The Winn Feline Foundation has just released a study that showed that cats lack a glucose-dependent insulinotropic peptide (GIP) response to glucose. GIP is a hormone secreted from the intestine upon ingestion of glucose or nutrients to stimulate insulin secretion from pancreatic cells. In other words, a hormone that helps metabolize glucose. They concluded, that this lack of GIP response makes the cat relatively glucose intolerant which might lead to inappropriate glycemic control in cats fed a diet high in carbohydrates.

This study proves, yet once again, that cats should have little to no carbs in their diets. A low carbohydrate feline diet is less likely to produce diabetes in a cat and if diabetes does occur, a low carbohydrate diet along with meds may be essential for glucose control in most cats.

Feline Obesity – Part 4 – Choosing a Feline Diet for Weight Loss and Maintenance

The good thing about choosing a weight loss food for cats is that the food will be used for maintenance as well. The following is a short list of requirements for choosing a commercial cat food. If the commercial food in question, meets the following criteria, then look for the quality of ingredients and question the company as to the source of those ingredients. (Percentages are on a dry matter basis – DMB*).

  • Protein – from meat and over 45%
  • Fat – from meat and over 25%
  • Carbohydrates – 0% but not over 10%
  • Water – at least 60% (not DMB) this excludes all dry and semi-moist foods!
  • Grain-free and soy-free

Basically, the best cat food is a wet food that contains lots of meat and fat. It is as simple as that. Cat food should never contain any grain, soy, vegetables, fruits or ingredients from plant sources such as flaxseed oil. These ingredients are poorly, if at all, used by the cat. I also recommend canned cat food that contains some organ meat such as liver or kidney (heart is considered muscle meat); many varieties contain none. Continue reading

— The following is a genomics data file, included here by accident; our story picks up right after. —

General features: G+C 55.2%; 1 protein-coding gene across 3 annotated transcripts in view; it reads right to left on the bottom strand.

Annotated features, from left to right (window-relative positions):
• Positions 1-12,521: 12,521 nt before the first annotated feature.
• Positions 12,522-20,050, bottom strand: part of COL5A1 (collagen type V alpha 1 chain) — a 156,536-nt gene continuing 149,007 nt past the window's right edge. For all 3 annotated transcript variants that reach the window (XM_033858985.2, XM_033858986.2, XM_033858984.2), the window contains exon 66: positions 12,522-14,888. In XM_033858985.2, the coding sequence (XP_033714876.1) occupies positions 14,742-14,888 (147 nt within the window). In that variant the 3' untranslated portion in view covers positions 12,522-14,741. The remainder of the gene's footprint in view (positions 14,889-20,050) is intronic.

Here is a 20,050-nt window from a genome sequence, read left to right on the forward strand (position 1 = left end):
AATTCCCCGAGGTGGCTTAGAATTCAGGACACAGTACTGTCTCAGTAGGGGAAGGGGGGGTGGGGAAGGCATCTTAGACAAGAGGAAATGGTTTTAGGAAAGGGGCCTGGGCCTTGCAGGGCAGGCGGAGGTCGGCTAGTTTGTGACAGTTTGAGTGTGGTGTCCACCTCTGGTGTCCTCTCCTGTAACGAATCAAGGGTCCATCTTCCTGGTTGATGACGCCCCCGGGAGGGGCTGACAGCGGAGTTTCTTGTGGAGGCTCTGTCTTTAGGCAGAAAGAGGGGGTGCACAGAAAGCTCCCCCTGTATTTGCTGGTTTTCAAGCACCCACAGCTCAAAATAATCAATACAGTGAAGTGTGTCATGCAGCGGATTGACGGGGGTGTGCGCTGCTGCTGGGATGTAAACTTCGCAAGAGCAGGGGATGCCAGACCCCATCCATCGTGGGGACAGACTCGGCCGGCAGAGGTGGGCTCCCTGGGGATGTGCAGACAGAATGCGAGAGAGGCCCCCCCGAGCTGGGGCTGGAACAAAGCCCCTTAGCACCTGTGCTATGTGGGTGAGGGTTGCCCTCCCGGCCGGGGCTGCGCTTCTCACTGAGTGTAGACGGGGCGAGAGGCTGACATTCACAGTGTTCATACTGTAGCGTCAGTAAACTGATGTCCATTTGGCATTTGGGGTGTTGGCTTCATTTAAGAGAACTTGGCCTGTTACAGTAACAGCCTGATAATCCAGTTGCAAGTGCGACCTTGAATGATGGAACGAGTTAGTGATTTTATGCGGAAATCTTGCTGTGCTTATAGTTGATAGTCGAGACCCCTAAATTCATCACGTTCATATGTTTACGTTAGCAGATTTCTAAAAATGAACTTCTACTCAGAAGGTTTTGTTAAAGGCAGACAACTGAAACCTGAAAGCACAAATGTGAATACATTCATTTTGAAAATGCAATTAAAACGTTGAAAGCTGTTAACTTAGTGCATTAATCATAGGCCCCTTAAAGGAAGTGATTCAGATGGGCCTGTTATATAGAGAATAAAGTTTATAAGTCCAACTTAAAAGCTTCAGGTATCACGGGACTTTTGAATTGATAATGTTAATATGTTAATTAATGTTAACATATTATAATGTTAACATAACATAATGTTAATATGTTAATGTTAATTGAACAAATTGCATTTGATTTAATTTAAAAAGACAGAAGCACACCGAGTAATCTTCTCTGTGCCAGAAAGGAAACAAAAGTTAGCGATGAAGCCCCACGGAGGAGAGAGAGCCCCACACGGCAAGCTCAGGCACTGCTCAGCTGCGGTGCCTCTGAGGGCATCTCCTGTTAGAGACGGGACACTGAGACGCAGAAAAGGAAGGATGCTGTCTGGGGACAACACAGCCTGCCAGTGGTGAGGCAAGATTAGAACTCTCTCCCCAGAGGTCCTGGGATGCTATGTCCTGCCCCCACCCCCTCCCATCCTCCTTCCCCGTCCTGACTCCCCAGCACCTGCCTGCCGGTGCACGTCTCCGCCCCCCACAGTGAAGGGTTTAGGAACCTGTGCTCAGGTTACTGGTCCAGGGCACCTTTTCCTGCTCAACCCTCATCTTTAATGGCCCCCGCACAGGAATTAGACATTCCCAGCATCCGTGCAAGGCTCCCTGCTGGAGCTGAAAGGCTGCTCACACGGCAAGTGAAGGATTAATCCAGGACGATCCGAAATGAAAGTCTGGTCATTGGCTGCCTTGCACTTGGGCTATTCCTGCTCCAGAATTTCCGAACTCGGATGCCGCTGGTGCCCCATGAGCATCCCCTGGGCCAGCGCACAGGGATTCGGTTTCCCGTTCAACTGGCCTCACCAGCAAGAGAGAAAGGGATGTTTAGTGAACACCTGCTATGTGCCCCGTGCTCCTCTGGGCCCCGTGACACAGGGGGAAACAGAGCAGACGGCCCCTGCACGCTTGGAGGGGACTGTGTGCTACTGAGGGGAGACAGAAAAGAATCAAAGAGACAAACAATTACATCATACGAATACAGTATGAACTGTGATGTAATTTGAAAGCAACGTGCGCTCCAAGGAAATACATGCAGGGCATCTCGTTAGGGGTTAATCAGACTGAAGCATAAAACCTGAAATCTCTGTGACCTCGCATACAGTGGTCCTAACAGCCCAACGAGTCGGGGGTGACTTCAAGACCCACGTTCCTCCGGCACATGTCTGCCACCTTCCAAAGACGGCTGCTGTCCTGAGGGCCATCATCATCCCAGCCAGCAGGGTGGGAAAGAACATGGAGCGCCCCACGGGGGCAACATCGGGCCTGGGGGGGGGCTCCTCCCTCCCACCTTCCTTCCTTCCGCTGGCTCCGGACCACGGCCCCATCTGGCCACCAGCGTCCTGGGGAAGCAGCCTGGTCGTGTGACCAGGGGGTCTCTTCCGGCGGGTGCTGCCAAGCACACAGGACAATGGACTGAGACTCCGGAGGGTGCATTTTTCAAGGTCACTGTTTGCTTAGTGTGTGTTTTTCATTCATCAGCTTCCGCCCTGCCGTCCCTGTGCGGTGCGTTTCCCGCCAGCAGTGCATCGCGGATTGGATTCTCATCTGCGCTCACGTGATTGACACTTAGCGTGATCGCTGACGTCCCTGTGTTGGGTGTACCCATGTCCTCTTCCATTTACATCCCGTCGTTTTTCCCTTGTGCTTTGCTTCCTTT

Feline Obesity – Part 3 – Guaranteed Weight Loss for the Obligate Carnivore (Cat)

One of the biggest problems with getting cats to lose weight is realizing why they are gaining it. It is wrong to assume that it is only because they are eating too much food, particularly if fed free choice. Limiting carbohydrates is the number one weight loss and weight control tactic.

Many cats fed animal protein and animal fat with limited to no carbohydrates, may actually be fed free choice. Since their protein and fat requirements are reached, these cats will typically stop eating when sated.

Water is essential for feline health and regulation of body functions. Flushing the kidneys and bladder are also important to reduce or negate urinary crystal formation. Continue reading

Feline Obesity – Part 2 – Diet Does Not Mean Starve

So, we know that the typical 4 Step Program doesn’t work. However, steps 1 (reducing quantity) and 4 (exercise) aren’t exactly necessary if you change steps 2 (changing food) and 3 (feeding mealtime), particularly step 2. It really all comes down to the type of food you feed your cat.

While reducing the quantity of food and feeding mealtime only can be helpful, it won’t be unless you change the type of food that is being fed. By feeding the wrong type of food while reducing the quantity, you will essentially be starving your cat. The cat requires high levels of protein in its diet and will begin utilizing its own organs and muscle (digesting them) if given a reduced protein diet or a reduced quantity of food thereby reducing the protein load. The majority of overweight cats are eating a free-choice dry diet. The problem is threefold: too many carbohydrates, not enough animal protein and not enough animal fat. Cats are obligate carnivores, meaning they require certain nutrients that they cannot synthesize which are only found in meat and are able to metabolize only a small amount of carbohydrates. Continue reading